Top 10 college basketball coaches of all time
Some of the greatest college basketball programs in history wouldn’t have had the success that they did without a signature head coach. We rank the 10 greatest college basketball coaches ever.
College basketball has produced some of the greatest coaching stories in the history of spots. Only recently the great ‘Coach K’ retired after spending over 40 seasons incharge at Duke University, while Jim Boeheim is still coaching, and just recently surpassed 1,000 career wins.
From the great John Wooden to generational talents such as Phog Allen and the coaching tree that he created, this list is packed with basketball coaches who changed the future of the game.
Famous College Basketball Coaches
You don’t get much more famous than Coach K in recent college basketball memory. The legendary Duke coach became a college basketball celebrity, everybody knew who he was. The Blue Devils were such a dominant force during his 40+ year career that every college basketball fan has an opinion on him one way or another.
Many of the other great coaches on this list are famous for different reasons, including play styles and concepts they implemented into the game. Some of those concepts have become common place in the modern day game of basketball, including the fast break offense created by Adolph Rupp in Kentucky, or Dean Smith’s passing offense in North Carolina.
Ranking the 10 greatest College Basketball Coaches of all time
- Henry ‘Hank’ Iba (1929-1970)
Career Record: 755-340
Teams: Northwest Missouri State, Colorado, Oklahoma A&M/State
Awards: 2x NCAA Tournament Championship, 4x NCAA Regional - Final Four appearances, College Basketball Hall of Fame
Henry Iba had spells at Northwest Missouri and Colorado before taking the job at Oklahoma A&M, which became Oklahoma State in 1957. He had a tough approach to
coaching with a keen eye for the details and therefore set high demanding expectations of his players as a coach. Iba became one of the early legends of NCAA basketball coaching after leading Oklahoma State to back-to-back national titles in 1945 and 1946. The legendary head coach was named college basketball coach of the year in both of those seasons, and in 1959, the United States Basketball Writers Association established the Henry Iba award, which recognized college basketball's greatest coach. The award is still active today, with Arizona’s Tommy Lloyd winning it most recently in 2022.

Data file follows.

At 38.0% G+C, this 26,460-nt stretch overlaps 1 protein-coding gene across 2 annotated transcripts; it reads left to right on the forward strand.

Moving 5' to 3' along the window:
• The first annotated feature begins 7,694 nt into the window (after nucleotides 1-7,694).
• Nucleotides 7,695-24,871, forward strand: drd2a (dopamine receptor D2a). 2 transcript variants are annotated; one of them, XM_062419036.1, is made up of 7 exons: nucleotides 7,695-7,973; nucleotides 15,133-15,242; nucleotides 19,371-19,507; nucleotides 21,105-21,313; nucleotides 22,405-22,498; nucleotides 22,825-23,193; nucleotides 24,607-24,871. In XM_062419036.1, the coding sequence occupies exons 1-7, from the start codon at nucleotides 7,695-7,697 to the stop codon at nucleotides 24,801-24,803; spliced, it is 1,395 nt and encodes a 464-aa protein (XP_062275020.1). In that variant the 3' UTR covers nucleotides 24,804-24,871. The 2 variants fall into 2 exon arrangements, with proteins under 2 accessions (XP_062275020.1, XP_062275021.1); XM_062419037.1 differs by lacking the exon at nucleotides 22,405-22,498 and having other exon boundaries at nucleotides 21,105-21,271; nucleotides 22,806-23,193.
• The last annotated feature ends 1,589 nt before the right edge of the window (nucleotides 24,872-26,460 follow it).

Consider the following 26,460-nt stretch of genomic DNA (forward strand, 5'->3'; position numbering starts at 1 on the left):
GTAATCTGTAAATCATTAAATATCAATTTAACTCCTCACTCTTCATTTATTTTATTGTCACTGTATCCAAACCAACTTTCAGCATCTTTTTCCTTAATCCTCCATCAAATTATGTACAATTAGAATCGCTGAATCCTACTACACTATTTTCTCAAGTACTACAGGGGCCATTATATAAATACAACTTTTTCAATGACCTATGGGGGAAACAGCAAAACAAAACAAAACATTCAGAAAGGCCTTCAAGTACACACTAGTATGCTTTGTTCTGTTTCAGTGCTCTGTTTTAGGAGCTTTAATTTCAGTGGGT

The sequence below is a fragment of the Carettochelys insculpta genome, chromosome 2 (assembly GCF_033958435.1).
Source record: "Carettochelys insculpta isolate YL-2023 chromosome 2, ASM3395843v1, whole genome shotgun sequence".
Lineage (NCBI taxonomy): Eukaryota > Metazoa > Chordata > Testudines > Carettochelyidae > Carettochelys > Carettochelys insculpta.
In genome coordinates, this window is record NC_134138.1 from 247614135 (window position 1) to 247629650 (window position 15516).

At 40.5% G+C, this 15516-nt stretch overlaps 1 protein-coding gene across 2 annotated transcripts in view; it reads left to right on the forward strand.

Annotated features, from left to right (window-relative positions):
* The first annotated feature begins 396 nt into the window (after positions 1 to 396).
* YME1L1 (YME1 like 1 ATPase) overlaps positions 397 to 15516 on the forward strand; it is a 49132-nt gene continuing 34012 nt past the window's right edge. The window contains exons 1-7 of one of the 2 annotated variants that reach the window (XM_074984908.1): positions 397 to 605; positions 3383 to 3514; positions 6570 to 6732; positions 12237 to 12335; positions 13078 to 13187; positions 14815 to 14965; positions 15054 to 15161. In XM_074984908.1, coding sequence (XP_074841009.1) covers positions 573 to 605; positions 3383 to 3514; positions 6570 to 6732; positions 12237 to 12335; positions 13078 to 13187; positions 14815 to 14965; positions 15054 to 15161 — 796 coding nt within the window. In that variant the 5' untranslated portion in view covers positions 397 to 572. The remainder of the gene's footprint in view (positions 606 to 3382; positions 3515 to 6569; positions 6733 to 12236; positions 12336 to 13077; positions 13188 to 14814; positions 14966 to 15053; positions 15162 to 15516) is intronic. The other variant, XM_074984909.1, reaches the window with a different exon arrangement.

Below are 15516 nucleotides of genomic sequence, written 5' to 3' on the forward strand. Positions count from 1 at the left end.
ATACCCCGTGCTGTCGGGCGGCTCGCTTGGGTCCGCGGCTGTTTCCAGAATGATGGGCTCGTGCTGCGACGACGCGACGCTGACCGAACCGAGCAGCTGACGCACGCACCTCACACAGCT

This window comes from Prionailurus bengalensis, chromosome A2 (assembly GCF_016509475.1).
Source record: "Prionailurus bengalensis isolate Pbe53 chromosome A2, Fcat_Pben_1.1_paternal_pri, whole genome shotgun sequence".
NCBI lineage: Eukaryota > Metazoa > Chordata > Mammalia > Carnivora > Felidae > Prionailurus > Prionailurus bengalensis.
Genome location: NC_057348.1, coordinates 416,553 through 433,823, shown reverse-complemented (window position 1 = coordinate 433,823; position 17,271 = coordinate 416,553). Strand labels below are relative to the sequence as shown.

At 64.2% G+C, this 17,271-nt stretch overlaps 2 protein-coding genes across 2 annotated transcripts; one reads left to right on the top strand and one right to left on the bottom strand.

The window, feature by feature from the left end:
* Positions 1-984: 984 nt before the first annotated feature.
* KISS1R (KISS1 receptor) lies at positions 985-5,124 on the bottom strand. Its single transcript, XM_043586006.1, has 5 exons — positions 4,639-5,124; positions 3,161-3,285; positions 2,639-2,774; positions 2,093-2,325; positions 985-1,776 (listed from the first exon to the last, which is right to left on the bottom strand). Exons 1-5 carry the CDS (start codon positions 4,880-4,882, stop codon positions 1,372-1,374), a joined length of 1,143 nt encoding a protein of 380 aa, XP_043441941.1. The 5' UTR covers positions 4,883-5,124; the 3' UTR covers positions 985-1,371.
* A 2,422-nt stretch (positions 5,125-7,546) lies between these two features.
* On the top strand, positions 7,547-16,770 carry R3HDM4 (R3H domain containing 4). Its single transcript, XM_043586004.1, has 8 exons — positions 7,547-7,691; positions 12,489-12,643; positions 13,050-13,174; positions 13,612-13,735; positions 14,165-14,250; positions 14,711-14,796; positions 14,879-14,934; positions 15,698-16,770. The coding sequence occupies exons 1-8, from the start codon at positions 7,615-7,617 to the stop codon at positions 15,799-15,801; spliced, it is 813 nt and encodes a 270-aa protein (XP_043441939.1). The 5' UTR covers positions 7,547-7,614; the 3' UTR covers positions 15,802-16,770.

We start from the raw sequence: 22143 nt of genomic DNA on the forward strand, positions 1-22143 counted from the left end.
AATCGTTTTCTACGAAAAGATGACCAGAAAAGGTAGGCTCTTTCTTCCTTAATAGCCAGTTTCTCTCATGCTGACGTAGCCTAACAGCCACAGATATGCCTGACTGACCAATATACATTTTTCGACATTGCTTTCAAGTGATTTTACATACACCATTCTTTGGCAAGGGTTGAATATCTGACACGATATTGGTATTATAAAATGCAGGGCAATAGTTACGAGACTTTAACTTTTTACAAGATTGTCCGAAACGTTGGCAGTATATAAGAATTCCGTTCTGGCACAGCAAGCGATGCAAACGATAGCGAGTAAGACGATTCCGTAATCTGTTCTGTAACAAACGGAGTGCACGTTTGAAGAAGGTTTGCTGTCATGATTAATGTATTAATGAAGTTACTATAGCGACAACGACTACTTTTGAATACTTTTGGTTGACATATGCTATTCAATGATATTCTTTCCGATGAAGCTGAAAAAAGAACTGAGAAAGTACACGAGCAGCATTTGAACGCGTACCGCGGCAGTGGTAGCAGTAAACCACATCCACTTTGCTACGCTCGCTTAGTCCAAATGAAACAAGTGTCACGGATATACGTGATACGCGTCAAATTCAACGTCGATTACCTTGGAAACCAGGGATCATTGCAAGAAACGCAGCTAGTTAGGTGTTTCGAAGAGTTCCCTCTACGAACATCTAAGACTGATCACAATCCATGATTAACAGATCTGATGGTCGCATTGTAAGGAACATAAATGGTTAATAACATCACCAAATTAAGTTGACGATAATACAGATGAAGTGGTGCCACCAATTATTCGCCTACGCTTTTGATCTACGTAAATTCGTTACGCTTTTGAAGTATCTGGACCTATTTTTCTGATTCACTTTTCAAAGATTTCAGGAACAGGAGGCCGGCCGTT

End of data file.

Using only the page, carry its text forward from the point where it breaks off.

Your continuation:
Iba coached the Cowboys from 1938 to 1970, before becoming the schools athletic director. He also coached the USA Men’s basketball team at the Olympics three consecutive times, winning Gold in 1964 in Tokyo and again in 1968 in Mexico City.
- Phog Allen (1905-1956)
Career Record: 746-254
Teams: Baker, Kansas, Haskell, Warrenburg
Awards: 1x NCAA Tournament Championship (3x total credited National Championships), College Basketball Hall of Fame
Phog Allen had a 50-year coaching career in which he spent the majority in charge of the Kansas Jayhawks. He had played under all-time great coach James Naismith, and took over from him as the teams coach in 1907.
Allen spent three years at Kansas during his first stint in charge, and returned in 1919, where he would coach until 1956, and won 746 games during his coaching career. Allen led the Jayhawks to a national title in 1952.
It was Phog who recruited the great Wilt Chamberlain to Kansas, and he isn’t just known for developing great players. The legendary Jayhawks coach has developedmultiple top college basketball coaches, including Hall of Fame coaches Adolph Rupp and Dean Smith.
The arena at Kansas University is named after Phog Allen, who is one of the longest tenured college basketball coaches in history.
- Lute Olson (1905-1956)
Career Record: 781-280
Teams: Long Beach CC, Long Beach State, Iowa, Arizona
Awards: 1x NCAA Tournament Championship, 5x NCAA Regional - Final Four, 4x Pac-10 Tournament Championship, 1x NABC Coach of the Year, 1x Big Ten Coach of the Year, 7x Pac-10 Coach of the Year, College Basketball Hall of Fame
Former Arizona coach Lute Olson is widely regarded as one of the most successful college basketball coaches in the history of the game. He got his first college coaching job at Long Beach City College in California after spending almost 15 years coaching high school teams.
Olson would go on to coach at Iowa, becoming the schools all time wins leader during a nine season stretch in charge of the team, and helping them to win a Big Ten Conference title in the 1978-79 season. The Hawkeyes made the NCAA Tournament final four in 1980 after a thrilling comeback win against Georgetown in the East Regional Final.
Needing a change, Olson moved on to Arizona in 1983, and inherited a team that had only won four games the previous season. In just his second year in charge, the Wildcats had their first winning season in six years and headed for the NCAA tournament, which would be the first of 23 consecutive appearances under Olson’s coaching.
It was at Arizona that Olson truly dominated, winning the Pac-10 Coach of the Year award on seven occasions, and leading the team to the 1997 NCAA Championship. Olson’s team took down three of the #1 seed teams during the tournament, including a win over Kentucky in the final. It was Arizona’s first NCAA final appearance, and their first National Championship.
- Jim Calhoun (1972-2021)
Career Record: 917-397
Teams: Northeastern, Connecticut, Saint Joseph
Awards: 3x NCAA Tournament Championship, 4x NCAA Regional - Final Four, 7x Big East Tournament Championship, 1x AP Coach of the Year, 4x Big East Coach of the Year, College Basketball Hall of Fame